It's important to change your rabbit's litter box at least once a week. If you have bedding in your cage but your rabbit is good about using his litterbox, that bedding can be changed a little bit less often, as long as it's clean. If you notice and signs of smelly bedding, your rabbit is liking not peeing in the litter box and the bedding should be changed often, too.




Food and Nutrients
A food bowl that has the ability to connect through bars and be secured is usually preferred because rabbits are playful creatures and, especially when bored, like to make mischief! I can't count how many times Belly has knocked her food over (even to different cage levels!) before she had a secured food bowl. Regardless of what kind of food bowl that you choose, the importance is in making sure that your rabbit is fed daily! Rabbits at Chandrabeal saves the day again with a nifty little chart comparing your rabbit's weight and how much food he should get that can be found here. Try to stay away from any food that is too colorful, as most of these colorful food bits are made of sugar and purely for the buyer's content. Simple food pellets made from Timothy Hay will do. I buy Nature's Promise Timothy Naturals, because it's labeled that the food is monitered for pesticide use and contains healthy, simple nutrients without all of the fluff.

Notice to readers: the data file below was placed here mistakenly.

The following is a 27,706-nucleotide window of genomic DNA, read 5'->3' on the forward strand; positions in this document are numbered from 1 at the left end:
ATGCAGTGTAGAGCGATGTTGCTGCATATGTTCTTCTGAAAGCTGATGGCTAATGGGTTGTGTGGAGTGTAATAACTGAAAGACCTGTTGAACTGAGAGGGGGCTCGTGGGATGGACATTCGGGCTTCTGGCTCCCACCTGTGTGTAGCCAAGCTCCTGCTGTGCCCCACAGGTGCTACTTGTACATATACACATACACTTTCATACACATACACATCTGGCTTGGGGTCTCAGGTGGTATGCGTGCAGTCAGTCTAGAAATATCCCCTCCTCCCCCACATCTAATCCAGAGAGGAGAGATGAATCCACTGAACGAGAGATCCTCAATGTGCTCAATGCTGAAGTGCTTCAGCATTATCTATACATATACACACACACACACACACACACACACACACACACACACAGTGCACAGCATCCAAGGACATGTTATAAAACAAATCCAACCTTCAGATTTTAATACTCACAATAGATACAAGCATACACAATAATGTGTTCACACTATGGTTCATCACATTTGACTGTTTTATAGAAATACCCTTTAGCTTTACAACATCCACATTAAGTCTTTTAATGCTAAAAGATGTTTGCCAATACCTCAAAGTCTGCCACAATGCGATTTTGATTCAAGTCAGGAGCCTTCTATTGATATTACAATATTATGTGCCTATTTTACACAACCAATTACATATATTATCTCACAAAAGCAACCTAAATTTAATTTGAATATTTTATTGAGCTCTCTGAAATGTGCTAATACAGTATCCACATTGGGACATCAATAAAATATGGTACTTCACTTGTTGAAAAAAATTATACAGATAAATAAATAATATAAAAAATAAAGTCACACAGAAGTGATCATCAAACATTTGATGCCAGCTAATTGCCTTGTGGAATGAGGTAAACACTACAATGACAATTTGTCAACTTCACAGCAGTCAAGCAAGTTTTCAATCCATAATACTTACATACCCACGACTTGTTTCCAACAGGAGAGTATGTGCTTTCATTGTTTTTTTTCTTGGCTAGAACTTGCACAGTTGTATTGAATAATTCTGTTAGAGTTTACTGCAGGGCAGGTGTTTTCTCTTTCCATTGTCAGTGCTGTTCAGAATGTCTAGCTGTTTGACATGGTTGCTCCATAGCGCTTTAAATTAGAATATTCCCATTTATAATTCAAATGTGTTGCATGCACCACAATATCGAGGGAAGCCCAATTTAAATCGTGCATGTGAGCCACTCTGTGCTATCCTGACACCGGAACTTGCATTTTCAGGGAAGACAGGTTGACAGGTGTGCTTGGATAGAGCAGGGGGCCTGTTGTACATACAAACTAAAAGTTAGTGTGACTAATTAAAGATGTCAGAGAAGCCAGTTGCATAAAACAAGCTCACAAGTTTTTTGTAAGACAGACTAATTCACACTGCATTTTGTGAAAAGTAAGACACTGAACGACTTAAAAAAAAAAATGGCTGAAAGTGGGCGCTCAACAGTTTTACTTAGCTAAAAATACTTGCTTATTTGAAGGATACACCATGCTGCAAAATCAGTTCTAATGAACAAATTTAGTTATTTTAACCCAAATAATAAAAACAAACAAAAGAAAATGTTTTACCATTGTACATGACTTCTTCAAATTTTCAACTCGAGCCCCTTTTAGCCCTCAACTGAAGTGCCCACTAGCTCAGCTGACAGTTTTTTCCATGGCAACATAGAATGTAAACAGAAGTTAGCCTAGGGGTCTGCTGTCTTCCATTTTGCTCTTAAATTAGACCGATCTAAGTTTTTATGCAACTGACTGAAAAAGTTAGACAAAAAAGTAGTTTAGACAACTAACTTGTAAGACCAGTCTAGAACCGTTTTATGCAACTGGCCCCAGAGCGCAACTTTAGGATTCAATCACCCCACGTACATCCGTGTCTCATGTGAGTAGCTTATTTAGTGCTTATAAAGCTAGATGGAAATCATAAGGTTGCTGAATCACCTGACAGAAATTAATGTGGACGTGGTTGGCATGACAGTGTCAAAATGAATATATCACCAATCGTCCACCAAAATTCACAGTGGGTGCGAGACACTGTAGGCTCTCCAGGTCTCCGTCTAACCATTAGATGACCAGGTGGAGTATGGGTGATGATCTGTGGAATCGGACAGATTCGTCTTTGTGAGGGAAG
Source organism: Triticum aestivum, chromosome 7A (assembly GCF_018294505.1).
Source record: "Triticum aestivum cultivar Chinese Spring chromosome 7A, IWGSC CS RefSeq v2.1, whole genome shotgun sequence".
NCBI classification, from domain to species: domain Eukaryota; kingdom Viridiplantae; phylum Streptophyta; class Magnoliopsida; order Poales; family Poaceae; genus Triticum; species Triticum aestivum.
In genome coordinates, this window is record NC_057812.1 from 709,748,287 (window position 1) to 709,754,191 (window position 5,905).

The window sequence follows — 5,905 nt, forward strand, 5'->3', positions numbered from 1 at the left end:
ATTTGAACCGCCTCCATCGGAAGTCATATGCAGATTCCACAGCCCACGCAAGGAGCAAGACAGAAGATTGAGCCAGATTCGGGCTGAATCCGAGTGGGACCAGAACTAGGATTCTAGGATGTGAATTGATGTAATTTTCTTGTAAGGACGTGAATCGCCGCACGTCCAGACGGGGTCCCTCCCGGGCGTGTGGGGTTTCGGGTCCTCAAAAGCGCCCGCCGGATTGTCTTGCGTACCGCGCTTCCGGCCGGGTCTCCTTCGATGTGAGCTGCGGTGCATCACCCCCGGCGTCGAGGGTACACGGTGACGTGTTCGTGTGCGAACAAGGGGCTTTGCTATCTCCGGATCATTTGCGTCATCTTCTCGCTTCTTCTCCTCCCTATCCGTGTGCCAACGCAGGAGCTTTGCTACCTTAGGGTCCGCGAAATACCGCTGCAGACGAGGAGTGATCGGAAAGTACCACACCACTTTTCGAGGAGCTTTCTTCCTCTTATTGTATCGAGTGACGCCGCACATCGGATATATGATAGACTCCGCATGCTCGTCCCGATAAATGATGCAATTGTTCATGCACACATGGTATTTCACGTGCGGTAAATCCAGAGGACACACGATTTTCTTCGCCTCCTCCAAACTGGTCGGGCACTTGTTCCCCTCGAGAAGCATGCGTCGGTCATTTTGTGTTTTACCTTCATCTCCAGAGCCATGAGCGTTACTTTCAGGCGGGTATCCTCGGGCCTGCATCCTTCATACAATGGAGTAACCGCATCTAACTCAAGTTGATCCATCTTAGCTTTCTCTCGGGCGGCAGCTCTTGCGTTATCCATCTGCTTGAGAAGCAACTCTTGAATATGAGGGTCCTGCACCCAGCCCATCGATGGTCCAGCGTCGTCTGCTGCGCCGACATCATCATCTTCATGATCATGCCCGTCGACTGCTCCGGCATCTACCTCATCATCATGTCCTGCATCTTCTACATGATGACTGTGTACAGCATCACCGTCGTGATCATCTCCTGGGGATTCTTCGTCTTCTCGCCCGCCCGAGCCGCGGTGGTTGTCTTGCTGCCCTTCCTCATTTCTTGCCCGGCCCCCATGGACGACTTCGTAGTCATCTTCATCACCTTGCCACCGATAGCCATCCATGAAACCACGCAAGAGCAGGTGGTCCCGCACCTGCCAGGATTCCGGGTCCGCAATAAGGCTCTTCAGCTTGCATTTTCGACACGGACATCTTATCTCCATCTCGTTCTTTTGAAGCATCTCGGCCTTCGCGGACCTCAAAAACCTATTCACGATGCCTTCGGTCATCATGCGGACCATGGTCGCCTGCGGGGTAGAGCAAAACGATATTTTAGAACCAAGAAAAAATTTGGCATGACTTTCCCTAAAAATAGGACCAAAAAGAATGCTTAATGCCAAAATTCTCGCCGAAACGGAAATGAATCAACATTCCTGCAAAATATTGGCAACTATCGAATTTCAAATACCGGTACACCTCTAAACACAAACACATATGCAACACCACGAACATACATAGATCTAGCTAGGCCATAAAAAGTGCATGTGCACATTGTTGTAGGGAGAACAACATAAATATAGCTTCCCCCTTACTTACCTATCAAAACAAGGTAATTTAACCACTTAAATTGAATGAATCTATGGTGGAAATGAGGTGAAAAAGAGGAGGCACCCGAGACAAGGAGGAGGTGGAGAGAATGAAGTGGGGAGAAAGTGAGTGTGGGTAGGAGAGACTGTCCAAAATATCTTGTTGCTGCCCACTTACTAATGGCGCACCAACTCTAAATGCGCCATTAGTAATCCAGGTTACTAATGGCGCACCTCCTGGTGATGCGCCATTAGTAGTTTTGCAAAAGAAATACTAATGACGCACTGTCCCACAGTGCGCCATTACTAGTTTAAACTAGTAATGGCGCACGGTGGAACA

Just as important  as pellet feeding is making sure that your rabbit has an unlimited access to hay. There are many different kinds of hay, and I find that it's best to alternate them to jazz up your rabbit's routine. Rabbits love Alfalfa hay, but because of it's high calcium content, make sure that as an adult rabbit, this kind of hay is only fed once a week. Other hays, like Timothy and other grass hays, can be fed in unlimited amounts, and should be! Hay is an important  part of your rabbit's health, as it helps the rabbit's special digestive system.